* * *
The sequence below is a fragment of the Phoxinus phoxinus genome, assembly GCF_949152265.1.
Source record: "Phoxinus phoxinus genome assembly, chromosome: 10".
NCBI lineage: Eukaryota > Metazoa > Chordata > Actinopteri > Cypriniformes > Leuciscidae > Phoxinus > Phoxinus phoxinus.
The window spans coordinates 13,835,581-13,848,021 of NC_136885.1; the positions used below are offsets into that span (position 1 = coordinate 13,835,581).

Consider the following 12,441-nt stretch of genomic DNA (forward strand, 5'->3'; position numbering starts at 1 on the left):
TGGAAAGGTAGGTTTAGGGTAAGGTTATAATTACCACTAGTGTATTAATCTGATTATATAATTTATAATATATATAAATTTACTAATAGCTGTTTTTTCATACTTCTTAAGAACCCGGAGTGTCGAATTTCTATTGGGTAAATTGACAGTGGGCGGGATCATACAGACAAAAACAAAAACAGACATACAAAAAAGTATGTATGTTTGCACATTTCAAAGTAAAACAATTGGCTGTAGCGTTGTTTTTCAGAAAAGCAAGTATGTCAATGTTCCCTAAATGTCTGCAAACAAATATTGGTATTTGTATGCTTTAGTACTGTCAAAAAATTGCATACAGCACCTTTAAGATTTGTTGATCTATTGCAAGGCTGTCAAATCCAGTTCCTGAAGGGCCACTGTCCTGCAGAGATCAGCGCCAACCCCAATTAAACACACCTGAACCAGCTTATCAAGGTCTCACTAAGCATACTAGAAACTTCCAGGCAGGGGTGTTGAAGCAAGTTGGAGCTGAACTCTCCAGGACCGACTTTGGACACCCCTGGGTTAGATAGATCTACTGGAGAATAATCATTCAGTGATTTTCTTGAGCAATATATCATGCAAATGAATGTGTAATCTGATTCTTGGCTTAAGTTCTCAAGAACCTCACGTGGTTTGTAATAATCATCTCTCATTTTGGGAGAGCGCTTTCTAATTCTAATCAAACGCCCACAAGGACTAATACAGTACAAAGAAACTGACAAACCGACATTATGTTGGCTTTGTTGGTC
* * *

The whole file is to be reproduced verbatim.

The sequence below is a fragment of the Phoxinus phoxinus genome, assembly GCF_949152265.1.
Source record: "Phoxinus phoxinus genome assembly, chromosome: 10".
NCBI lineage: Eukaryota > Metazoa > Chordata > Actinopteri > Cypriniformes > Leuciscidae > Phoxinus > Phoxinus phoxinus.
The window spans coordinates 13,835,581-13,848,021 of NC_136885.1; the positions used below are offsets into that span (position 1 = coordinate 13,835,581).

Consider the following 12,441-nt stretch of genomic DNA (forward strand, 5'->3'; position numbering starts at 1 on the left):
TGGAAAGGTAGGTTTAGGGTAAGGTTATAATTACCACTAGTGTATTAATCTGATTATATAATTTATAATATATATAAATTTACTAATAGCTGTTTTTTCATACTTCTTAAGAACCCGGAGTGTCGAATTTCTATTGGGTAAATTGACAGTGGGCGGGATCATACAGACAAAAACAAAAACAGACATACAAAAAAGTATGTATGTTTGCACATTTCAAAGTAAAACAATTGGCTGTAGCGTTGTTTTTCAGAAAAGCAAGTATGTCAATGTTCCCTAAATGTCTGCAAACAAATATTGGTATTTGTATGCTTTAGTACTGTCAAAAAATTGCATACAGCACCTTTAAGATTTGTTGATCTATTGCAAGGCTGTCAAATCCAGTTCCTGAAGGGCCACTGTCCTGCAGAGATCAGCGCCAACCCCAATTAAACACACCTGAACCAGCTTATCAAGGTCTCACTAAGCATACTAGAAACTTCCAGGCAGGGGTGTTGAAGCAAGTTGGAGCTGAACTCTCCAGGACCGACTTTGGACACCCCTGGGTTAGATAGATCTACTGGAGAATAATCATTCAGTGATTTTCTTGAGCAATATATCATGCAAATGAATGTGTAATCTGATTCTTGGCTTAAGTTCTCAAGAACCTCACGTGGTTTGTAATAATCATCTCTCATTTTGGGAGAGCGCTTTCTAATTCTAATCAAACGCCCACAAGGACTAATACAGTACAAAGAAACTGACAAACCGACATTATGTTGGCTTTGTTGGTC